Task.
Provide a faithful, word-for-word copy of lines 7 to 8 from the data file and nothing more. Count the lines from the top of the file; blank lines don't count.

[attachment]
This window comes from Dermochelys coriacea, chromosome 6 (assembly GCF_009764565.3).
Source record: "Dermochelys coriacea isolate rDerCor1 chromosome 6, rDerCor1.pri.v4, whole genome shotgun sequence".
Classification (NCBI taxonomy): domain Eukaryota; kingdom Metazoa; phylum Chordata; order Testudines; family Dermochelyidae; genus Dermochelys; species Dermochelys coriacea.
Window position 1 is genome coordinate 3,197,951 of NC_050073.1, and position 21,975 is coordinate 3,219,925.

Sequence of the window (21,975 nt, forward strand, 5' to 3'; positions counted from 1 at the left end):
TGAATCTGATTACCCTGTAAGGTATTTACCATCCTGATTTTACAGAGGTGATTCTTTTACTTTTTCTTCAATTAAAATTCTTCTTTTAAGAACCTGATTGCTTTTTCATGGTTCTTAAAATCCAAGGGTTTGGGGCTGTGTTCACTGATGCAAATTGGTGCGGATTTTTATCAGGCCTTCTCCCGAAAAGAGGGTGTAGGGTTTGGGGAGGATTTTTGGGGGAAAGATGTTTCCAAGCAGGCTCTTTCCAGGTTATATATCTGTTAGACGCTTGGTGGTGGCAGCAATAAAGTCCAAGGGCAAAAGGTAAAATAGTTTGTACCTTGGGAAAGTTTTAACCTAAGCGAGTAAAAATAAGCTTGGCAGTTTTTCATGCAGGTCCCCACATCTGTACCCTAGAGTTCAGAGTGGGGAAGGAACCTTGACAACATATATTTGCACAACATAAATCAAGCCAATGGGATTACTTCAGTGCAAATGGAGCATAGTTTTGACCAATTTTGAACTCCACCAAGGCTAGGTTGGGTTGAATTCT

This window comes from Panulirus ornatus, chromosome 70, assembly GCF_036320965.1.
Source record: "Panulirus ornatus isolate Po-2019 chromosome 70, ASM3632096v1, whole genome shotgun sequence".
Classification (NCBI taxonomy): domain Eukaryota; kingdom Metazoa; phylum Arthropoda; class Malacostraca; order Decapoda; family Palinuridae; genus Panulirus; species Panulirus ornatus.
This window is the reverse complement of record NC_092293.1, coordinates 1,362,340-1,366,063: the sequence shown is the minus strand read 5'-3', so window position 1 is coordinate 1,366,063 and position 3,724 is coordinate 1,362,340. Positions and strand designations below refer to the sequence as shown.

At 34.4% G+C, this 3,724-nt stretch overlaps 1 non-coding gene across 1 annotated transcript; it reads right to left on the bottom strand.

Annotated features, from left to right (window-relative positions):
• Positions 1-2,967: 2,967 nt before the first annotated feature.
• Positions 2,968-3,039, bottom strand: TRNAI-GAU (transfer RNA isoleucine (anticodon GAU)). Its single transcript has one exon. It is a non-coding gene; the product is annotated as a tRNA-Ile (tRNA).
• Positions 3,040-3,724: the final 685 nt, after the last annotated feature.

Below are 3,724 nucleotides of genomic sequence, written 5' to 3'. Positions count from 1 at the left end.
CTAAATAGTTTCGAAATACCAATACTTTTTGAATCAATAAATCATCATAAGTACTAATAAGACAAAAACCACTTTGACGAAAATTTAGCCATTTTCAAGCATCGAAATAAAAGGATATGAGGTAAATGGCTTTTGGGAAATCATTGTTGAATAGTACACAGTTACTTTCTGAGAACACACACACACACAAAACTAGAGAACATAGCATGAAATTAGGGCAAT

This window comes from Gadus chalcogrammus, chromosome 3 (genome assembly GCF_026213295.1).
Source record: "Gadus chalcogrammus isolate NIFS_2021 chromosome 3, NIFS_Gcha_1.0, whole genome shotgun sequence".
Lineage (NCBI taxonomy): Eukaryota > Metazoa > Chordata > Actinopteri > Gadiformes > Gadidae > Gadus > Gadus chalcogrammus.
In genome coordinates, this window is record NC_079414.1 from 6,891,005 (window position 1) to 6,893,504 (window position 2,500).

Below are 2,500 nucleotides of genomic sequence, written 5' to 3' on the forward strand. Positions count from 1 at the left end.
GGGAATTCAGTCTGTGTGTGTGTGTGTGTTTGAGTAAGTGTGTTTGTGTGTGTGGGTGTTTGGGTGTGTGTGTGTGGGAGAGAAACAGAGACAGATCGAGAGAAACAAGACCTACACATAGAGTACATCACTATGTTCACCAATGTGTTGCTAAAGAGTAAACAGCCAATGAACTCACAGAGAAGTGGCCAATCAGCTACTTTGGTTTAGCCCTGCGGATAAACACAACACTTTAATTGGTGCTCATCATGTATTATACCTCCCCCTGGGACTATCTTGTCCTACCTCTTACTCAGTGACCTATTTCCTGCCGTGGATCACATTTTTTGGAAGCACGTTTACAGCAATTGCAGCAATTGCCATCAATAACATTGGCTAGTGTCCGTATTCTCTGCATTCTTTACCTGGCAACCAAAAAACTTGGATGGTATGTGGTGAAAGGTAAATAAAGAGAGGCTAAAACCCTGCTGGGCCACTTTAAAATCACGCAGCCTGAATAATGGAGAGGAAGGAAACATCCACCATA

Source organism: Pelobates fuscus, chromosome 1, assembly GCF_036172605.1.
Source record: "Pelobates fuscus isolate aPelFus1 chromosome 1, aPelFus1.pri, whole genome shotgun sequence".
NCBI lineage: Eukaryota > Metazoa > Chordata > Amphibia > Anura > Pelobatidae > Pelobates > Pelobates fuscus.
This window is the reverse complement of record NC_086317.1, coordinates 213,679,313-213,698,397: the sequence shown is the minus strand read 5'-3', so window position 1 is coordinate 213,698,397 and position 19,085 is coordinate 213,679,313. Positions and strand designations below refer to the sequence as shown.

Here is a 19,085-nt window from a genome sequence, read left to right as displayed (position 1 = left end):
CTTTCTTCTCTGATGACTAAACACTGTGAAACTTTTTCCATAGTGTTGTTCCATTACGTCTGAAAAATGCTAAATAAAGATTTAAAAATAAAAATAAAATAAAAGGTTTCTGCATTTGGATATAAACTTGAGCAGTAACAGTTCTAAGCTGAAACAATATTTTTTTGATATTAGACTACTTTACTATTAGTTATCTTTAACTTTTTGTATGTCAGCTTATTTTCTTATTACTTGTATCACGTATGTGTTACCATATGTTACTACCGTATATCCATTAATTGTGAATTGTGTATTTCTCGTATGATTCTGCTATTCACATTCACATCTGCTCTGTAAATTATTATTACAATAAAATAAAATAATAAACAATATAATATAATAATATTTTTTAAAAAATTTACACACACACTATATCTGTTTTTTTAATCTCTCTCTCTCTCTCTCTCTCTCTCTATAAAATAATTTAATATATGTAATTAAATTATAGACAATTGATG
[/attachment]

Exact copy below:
This window comes from Panulirus ornatus, chromosome 70, assembly GCF_036320965.1.
Source record: "Panulirus ornatus isolate Po-2019 chromosome 70, ASM3632096v1, whole genome shotgun sequence".